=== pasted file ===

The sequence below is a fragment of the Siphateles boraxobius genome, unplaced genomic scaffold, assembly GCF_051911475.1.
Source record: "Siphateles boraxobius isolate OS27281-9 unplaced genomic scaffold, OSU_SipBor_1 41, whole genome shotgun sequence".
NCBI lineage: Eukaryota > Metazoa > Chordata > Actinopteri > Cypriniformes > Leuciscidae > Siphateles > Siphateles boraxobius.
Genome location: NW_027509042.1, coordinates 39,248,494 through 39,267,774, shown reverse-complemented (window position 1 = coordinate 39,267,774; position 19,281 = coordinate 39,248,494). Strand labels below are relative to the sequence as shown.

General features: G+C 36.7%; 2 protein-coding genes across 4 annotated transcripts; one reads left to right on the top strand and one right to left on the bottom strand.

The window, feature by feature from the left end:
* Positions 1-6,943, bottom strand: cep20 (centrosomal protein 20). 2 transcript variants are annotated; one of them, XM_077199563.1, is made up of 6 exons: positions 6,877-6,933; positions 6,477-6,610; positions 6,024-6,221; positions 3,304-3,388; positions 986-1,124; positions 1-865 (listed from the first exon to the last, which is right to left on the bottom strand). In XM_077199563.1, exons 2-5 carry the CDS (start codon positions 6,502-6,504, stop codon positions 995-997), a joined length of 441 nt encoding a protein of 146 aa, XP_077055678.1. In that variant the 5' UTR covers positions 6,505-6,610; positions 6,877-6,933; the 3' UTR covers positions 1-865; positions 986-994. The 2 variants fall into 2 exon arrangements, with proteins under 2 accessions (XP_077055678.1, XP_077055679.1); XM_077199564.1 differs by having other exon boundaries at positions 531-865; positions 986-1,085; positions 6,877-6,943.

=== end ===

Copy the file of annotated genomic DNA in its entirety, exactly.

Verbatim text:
The sequence below is a fragment of the Siphateles boraxobius genome, unplaced genomic scaffold, assembly GCF_051911475.1.
Source record: "Siphateles boraxobius isolate OS27281-9 unplaced genomic scaffold, OSU_SipBor_1 41, whole genome shotgun sequence".
NCBI lineage: Eukaryota > Metazoa > Chordata > Actinopteri > Cypriniformes > Leuciscidae > Siphateles > Siphateles boraxobius.
Genome location: NW_027509042.1, coordinates 39,248,494 through 39,267,774, shown reverse-complemented (window position 1 = coordinate 39,267,774; position 19,281 = coordinate 39,248,494). Strand labels below are relative to the sequence as shown.

General features: G+C 36.7%; 2 protein-coding genes across 4 annotated transcripts; one reads left to right on the top strand and one right to left on the bottom strand.

The window, feature by feature from the left end:
* Positions 1-6,943, bottom strand: cep20 (centrosomal protein 20). 2 transcript variants are annotated; one of them, XM_077199563.1, is made up of 6 exons: positions 6,877-6,933; positions 6,477-6,610; positions 6,024-6,221; positions 3,304-3,388; positions 986-1,124; positions 1-865 (listed from the first exon to the last, which is right to left on the bottom strand). In XM_077199563.1, exons 2-5 carry the CDS (start codon positions 6,502-6,504, stop codon positions 995-997), a joined length of 441 nt encoding a protein of 146 aa, XP_077055678.1. In that variant the 5' UTR covers positions 6,505-6,610; positions 6,877-6,933; the 3' UTR covers positions 1-865; positions 986-994. The 2 variants fall into 2 exon arrangements, with proteins under 2 accessions (XP_077055678.1, XP_077055679.1); XM_077199564.1 differs by having other exon boundaries at positions 531-865; positions 986-1,085; positions 6,877-6,943.